The August 2013 group book for my sci-fi and fantasy book group, Dragons & Jetpacks, was The Night Circus by Erin Morgenstern. The member ratings were between three and five stars, for an average group rating of 4.06 stars. Several members had actually already read the book, so conversation was a little quieter this time round.
Please bear in mind that the rest of the post will contain spoilers for The Night Circus.
My personal views:
- It had a truly magical feeling due to Erin Morgenstern’s rather poetic descriptions.
- The second person point of view interlude chapters (not something you see very often) really drew me in and made me feel involved, and gave a fantastic wider picture of the circus.
- The romance was lovely – no insta-love, it wasn’t all lovey-dovey, Celia and Marco knew each other for years before anything happened and it took them both a while to realise their true feelings.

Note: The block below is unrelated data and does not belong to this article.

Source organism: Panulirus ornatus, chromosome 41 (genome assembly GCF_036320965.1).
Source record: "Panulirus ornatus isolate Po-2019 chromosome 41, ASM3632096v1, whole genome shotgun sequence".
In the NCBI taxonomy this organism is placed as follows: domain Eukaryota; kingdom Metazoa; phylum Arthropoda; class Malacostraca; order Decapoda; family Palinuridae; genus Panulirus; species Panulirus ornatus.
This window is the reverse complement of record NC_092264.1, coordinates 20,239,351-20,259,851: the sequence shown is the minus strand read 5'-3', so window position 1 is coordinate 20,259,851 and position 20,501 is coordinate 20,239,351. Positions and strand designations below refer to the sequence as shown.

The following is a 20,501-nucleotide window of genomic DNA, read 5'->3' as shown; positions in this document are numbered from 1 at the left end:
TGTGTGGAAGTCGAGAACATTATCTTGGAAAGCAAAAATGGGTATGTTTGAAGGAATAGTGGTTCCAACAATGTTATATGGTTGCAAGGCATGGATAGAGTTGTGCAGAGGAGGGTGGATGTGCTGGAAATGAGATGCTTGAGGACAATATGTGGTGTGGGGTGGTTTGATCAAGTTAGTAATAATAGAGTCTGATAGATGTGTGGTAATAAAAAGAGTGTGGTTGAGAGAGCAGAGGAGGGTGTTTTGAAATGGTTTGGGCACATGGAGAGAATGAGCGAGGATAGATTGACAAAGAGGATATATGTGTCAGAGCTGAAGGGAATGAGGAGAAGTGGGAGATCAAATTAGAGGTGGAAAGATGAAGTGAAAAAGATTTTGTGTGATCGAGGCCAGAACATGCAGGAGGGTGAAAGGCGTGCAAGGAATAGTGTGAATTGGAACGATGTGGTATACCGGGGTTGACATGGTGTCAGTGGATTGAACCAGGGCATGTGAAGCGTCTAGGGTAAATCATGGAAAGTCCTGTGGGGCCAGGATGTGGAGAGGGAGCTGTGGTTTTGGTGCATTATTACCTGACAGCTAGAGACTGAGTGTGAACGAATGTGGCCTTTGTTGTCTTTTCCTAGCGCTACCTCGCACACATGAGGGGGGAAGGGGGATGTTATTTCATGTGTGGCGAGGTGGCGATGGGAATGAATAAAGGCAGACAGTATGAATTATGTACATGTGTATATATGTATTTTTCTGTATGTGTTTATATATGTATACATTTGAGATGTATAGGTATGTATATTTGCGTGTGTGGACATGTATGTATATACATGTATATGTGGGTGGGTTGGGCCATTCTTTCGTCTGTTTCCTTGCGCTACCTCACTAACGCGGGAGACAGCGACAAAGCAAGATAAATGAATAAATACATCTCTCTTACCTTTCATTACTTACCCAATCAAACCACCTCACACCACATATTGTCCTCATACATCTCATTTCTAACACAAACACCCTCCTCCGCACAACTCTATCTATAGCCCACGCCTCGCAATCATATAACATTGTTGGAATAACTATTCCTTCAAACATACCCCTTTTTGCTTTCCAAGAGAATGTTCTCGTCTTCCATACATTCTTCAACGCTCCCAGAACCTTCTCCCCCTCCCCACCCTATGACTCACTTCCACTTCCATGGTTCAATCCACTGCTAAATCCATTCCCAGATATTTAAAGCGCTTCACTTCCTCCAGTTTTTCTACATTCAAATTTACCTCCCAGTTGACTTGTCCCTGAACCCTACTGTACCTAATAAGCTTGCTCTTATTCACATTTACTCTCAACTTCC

- The timeline was a bit confusing and it skipped around too much.
- I didn’t feel particularly for Celia and Marco by the end, I was more interested in Bailey and the twins. And the only death that made me really feel sad was Herr Thiessen’s.
My rating: five stars.
- Kirsty thinks it is perfect for a film adaptation and would make a beautiful film.
- The switching of POVs worked really well.
- Some members were a little unsatisfied with the ending scene.
- Quite a few members were surprised at how much they enjoyed the book, especially after admitting that they probably would not have picked it up had it not been Book of the Month.
- Wayland described it as one of the ‘most interesting versions of magic’ he had ever read.
- Nic said it reminded him of Jonathon Strange & Mr. Norrell, and gave him some fond memories of walking through Glastonbury Festival at night!
- I wasn’t the only one who found the jumping timeline a bit odd – Britt also agreed. However Nic thought it added to the intrigue of the overall story.
- Freya became rather attached to the Circus and felt worried about what would become of it.
- Helen felt that the ‘competition’ wasn’t tense enough, as it took place over several years, and that Marco and Celia were rather bland characters.